Last Monday

We returned from our trip via the Mars Cheese Castle (of course). I took a glorious shower, the first in many days, and Matt's van died. ): He was saddened, because it's not worth fixing and now he has no transport. On the other hand, as he pointed out, at least it died in my driveway and not in Wisconsin. After driving other folks home (thanks for lending us your car for the summer, Libby!) I went to join Susanne Sklar and her Visionary Christianity class for a reading of Blake's Jerusalem.

This is such a huge event that I can't really do it justice here, which is very sad. Katya and I were at the very first Reading, and I notice that there's no blog entry for that one at all--it was just too important and too big to write about. The blog entry would have taken days. Maybe I started one and gave up. Anyway, the way Readings work is thus:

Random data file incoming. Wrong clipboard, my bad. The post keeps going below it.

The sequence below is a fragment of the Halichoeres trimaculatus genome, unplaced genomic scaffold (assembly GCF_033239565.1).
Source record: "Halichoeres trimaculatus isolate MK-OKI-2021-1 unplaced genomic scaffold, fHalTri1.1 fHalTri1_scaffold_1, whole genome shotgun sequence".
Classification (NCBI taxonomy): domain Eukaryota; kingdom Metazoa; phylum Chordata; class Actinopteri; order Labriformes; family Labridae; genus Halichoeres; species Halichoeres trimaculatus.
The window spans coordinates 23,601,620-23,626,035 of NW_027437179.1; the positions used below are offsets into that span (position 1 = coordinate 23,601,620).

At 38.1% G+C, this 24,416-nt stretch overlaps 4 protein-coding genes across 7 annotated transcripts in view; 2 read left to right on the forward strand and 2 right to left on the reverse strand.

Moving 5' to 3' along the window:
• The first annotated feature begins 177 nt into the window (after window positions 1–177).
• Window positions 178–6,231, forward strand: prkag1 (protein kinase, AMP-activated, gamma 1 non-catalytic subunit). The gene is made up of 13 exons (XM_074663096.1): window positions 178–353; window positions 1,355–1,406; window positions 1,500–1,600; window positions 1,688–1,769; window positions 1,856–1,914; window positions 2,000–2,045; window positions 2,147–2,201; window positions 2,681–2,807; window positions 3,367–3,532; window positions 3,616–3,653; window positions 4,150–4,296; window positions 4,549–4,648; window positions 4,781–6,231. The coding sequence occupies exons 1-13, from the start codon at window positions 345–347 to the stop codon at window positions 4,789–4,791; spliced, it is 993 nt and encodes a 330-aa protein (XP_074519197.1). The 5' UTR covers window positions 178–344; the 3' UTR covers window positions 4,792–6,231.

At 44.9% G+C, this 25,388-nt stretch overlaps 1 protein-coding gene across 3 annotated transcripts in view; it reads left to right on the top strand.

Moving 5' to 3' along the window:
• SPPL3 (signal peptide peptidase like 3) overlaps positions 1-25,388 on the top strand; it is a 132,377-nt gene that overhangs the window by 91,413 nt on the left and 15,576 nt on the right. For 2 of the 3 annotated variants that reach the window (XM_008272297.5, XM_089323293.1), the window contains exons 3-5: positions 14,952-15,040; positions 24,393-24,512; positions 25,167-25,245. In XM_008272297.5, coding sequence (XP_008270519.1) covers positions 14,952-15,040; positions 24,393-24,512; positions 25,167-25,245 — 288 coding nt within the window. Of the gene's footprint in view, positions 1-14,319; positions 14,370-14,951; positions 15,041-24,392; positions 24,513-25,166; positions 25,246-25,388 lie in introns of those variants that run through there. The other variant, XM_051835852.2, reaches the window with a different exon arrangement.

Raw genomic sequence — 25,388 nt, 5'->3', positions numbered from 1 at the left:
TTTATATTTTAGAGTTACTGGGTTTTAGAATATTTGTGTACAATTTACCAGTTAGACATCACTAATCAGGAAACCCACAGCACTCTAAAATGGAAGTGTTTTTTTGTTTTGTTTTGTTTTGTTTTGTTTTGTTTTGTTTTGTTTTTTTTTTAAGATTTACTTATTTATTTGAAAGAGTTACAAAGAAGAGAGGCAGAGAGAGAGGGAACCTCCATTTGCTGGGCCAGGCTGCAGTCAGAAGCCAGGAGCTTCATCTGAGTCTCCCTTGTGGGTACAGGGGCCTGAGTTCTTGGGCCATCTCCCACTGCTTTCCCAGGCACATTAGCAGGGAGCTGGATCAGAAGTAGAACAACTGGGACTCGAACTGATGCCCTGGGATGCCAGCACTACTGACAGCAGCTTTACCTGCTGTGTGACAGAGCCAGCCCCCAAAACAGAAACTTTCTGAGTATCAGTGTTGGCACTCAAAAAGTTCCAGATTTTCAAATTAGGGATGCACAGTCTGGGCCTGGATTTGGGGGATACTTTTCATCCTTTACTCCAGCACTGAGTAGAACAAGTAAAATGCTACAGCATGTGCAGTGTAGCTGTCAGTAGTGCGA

Everyone get a copy of the text. Jerusalem is Blake's epic work, incorporating his mythos into a single poem about the death and resurrection of England, about the salvation of humanity, and... well, it's about everything. In short, it's one of the Major Unified Works*, along with Hamlet. Blake engraved 99 plates with his mystic visionary artwork and his mystic visionary poetry, then printed some copies which he colored by hand. The end result? One of the greatest amalgams of Truth and Beauty in the world today. Also, a ridiculously dense text. I'm told that in order to understand what the hell's happening in Jerusalem, so must first read all of Blake's other work featuring the same characters (Zoas, Emanations). Of course, if you haven't read Jerusalem yet, those other works are neigh incomprehensible.

Fortunately we had a guide, in the form of my friend Susanne Sklar. Susanne recently completed her Doctorate of Divinity from Oxford University. Her thesis was a guide to Blake's Jerusalem, and it was selected (from the twelve Oxford Divinity doctoral theses this year) to be sent on for review to Oxford University Press. This doesn't mean that they will publish it necessarily, but about half of the time these recommendations are followed.